In the News: Sweetgreen will take your cash

From Gothamist: Sweetgreen announced yesterday that it would start accepting cash in all of its locations by the end of 2019. “Ultimately, we have realized that while being cashless has advantages, today it is not the right solution to fulfill our mission,” Sweetgreen said in a statement on Medium. “To accomplish our mission, everyone in the community needs to have access to real food.”

Archpaper, the architect’s newspaper, has an interesting obit for Kevin Roche, who among many other city landmarks, designed the Museum of Jewish Heritage. Here’s their lede: The death of architect Kevin Roche on March 1 at 96 marked the end of an era—the midcentury modern era that the work of his mentor, Eero Saarinen, came to symbolize. Roche and his late partner, John Dinkeloo, founded the successor firm that finished a number of the projects that remained incomplete when Saarinen died in 1961 at 51.

New York YIMBY has some close-up photos of the construction of 130 William, the first NYC project by Sir David Adjaye of Adjaye Associates. Lightstone Group is the developer. The building is 66 floors and 800 feet tall.

The Wall Street Journal interviews transportation commish Polly Trottenberg, who says congestion pricing “could also lead to wider sidewalks, expanded bus and bike lanes, and new pedestrian plazas. ‘It certainly would open up a lot of pretty transformative possibilities.’”



  1. YES to wider sidewalks!

    They were once far wider….Narrowing them was a mistaken vision of progress, prioritizing cars over pedestrians.

    The New York of 2016 Needs the Wide, Generous Sidewalks of 1906

  2. Space for Chobani yogurt bar inside Target Tribeca location is under going renovation. Also a wine store is coming to the former Game Stop space on Greenwich.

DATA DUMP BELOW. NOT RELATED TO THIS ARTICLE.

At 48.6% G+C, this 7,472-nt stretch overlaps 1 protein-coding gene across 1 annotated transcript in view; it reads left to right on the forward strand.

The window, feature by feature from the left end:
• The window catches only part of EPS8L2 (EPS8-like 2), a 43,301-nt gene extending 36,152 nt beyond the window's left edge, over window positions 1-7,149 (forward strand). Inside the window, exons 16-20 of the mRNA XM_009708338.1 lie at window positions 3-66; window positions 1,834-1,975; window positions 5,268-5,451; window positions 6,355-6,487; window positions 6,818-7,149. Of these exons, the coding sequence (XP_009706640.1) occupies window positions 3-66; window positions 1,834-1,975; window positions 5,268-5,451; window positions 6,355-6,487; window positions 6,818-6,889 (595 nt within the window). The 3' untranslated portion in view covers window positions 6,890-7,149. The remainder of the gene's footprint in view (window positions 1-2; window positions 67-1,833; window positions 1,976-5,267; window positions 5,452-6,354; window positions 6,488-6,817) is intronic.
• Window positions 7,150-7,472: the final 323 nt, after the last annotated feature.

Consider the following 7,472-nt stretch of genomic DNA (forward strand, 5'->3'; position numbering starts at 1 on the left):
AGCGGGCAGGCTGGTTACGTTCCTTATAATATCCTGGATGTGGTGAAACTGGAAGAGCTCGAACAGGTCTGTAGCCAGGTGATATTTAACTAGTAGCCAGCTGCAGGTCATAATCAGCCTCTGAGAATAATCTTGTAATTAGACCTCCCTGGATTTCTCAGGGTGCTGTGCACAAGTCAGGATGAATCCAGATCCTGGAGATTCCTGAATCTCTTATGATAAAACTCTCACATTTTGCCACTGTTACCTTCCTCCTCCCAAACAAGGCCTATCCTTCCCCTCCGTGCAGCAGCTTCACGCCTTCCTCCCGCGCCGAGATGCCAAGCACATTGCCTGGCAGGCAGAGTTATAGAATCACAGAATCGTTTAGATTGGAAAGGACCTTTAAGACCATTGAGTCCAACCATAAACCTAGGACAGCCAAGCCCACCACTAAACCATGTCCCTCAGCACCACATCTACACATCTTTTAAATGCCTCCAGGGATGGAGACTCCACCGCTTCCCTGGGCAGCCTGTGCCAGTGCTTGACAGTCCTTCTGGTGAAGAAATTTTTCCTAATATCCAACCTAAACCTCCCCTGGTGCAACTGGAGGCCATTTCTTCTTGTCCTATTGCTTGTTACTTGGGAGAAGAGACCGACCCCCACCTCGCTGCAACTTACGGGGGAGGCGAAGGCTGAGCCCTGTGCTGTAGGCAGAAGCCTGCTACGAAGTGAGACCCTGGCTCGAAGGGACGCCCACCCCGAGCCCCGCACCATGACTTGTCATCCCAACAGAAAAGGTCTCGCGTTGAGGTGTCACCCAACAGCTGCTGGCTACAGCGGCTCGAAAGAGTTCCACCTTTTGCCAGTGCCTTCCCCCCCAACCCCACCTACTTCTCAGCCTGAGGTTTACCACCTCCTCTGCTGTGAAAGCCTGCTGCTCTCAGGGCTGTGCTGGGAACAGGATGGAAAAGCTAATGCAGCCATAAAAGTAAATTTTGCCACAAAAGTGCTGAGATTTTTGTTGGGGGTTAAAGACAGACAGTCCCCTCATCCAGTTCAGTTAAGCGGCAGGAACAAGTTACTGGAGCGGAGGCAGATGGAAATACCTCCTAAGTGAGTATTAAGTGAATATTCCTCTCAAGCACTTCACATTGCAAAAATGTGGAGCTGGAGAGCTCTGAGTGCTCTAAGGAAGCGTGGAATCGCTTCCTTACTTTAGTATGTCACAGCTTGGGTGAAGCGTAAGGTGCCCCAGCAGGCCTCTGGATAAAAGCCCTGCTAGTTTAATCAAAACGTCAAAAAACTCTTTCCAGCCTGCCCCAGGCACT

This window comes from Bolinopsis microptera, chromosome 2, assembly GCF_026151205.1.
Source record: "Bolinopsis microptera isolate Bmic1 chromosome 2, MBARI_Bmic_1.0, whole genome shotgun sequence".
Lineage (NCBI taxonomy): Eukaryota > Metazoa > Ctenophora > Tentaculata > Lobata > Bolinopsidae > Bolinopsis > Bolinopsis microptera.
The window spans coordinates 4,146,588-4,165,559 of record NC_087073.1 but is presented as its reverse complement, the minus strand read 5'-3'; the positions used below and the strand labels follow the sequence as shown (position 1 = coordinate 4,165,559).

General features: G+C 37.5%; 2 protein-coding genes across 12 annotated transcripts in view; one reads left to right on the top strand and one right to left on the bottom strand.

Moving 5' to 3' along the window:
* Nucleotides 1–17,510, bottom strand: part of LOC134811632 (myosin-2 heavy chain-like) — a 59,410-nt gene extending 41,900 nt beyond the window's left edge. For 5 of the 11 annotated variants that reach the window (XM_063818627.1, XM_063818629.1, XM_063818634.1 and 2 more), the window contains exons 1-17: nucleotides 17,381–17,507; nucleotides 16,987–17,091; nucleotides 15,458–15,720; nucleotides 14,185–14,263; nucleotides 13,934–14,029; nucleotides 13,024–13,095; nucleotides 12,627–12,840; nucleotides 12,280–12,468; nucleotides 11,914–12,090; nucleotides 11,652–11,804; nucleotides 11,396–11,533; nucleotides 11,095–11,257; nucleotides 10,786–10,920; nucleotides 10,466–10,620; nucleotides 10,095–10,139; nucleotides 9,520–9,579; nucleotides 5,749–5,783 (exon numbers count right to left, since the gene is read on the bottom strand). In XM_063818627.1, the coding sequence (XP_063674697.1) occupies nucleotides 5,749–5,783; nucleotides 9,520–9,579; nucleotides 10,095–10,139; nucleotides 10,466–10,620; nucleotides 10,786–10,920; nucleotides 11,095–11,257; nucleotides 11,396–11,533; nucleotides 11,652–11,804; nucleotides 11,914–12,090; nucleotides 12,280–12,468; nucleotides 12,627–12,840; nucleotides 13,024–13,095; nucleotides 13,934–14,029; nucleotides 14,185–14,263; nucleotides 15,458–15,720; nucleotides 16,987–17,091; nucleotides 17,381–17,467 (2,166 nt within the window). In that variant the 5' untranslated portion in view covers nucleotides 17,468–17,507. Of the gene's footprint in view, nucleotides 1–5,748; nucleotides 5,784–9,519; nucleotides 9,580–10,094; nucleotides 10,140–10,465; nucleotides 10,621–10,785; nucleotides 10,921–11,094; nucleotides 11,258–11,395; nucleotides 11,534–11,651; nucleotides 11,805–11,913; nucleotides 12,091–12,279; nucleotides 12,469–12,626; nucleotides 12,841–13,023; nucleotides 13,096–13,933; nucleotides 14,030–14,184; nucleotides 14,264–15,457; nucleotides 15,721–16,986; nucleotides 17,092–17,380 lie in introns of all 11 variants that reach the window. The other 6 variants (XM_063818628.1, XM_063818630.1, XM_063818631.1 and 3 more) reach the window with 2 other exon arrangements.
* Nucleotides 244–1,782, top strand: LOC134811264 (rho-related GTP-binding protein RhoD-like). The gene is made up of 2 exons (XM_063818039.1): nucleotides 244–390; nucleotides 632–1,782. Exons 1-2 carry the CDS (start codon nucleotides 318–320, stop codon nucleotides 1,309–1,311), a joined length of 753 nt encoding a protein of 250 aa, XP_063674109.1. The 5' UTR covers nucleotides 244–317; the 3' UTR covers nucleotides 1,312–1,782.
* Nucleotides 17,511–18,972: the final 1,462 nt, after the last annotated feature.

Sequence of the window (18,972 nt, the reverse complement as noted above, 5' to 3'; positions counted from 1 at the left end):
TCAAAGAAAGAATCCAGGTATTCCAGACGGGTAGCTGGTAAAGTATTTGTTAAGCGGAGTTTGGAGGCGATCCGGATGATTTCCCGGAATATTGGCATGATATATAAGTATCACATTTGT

3. I wish the Five and Dime in the Woolworth building would take cash and not just credit or debit cards.

  4. I have a question regarding congestion pricing: what effect will it have on tunnel traffic in Tribeca since it is unclear whether or not incoming tunnel traffic will be required to pay an additional fee after having paid the tunnel fee. Will it mollify Canal Street and Church/6th avenue traffic?

    I’ve been trying to cross 6th and White for over 40 years without cars busses and trucks blocking the crosswalks and intersection.

    • Yes, I have this question, too.

      I believe we still have to petition the powers that be to enforce traffic laws against matters like:
      – blocking the intersection “box”
      – blocking pedestrian walkways
      – running red lights
      – speeding
      – non-emergency honking
      and so on.

      All of this seems to have become much worse in just the past few years. I don’t know if any such issues are covered in the congesting pricing legislation; probably not since these are separate free-standing laws.

      Canal Street in particular feels like a depressing lawless zone, between the Mad Mad style of driving and all the fake “vendors” blocking the sidewalks.

  5. Congestion pricing will greatly diminish downtown traffic by reducing the number of car and truck trips into lower Manhattan via the three now-free bridges from Brooklyn.

    More on that here: If you want to go even deeper, download the Sam Schwartz study linked to in that post.

  6. Congestion pricing is being implemented without crossing every “T” and dotting every “I”. No one knows what the tolls will be or how often they will have to be raised. How much is it going to cost to construct a system to record the tolls? The proponents are full of unproved theories. One thing I’ve observed from 34 years of business experience in Tribeca, is that less traffic means less business. If you like empty storefronts, you’ll love congestion pricing.

    • I think the opposite will be true. I hope that congestion pricing dissuades the drivers passing through who use Broome and Canal Streets as a modern-day LOMEX just to avoid tolls. Those drivers do not shop in the area and that traffic only puts off those actual potential shoppers who think (like Yogi Berra said), “Nobody goes there anymore. It’s too crowded.”

    • There’s still more than a year to figure out those details.

      The article says charges will be done either electronically or based on photos of license plates.

      I would assume (or hope) that this implementation will be derived from studies of experience of other cities, especially London, Stockholm, and so on.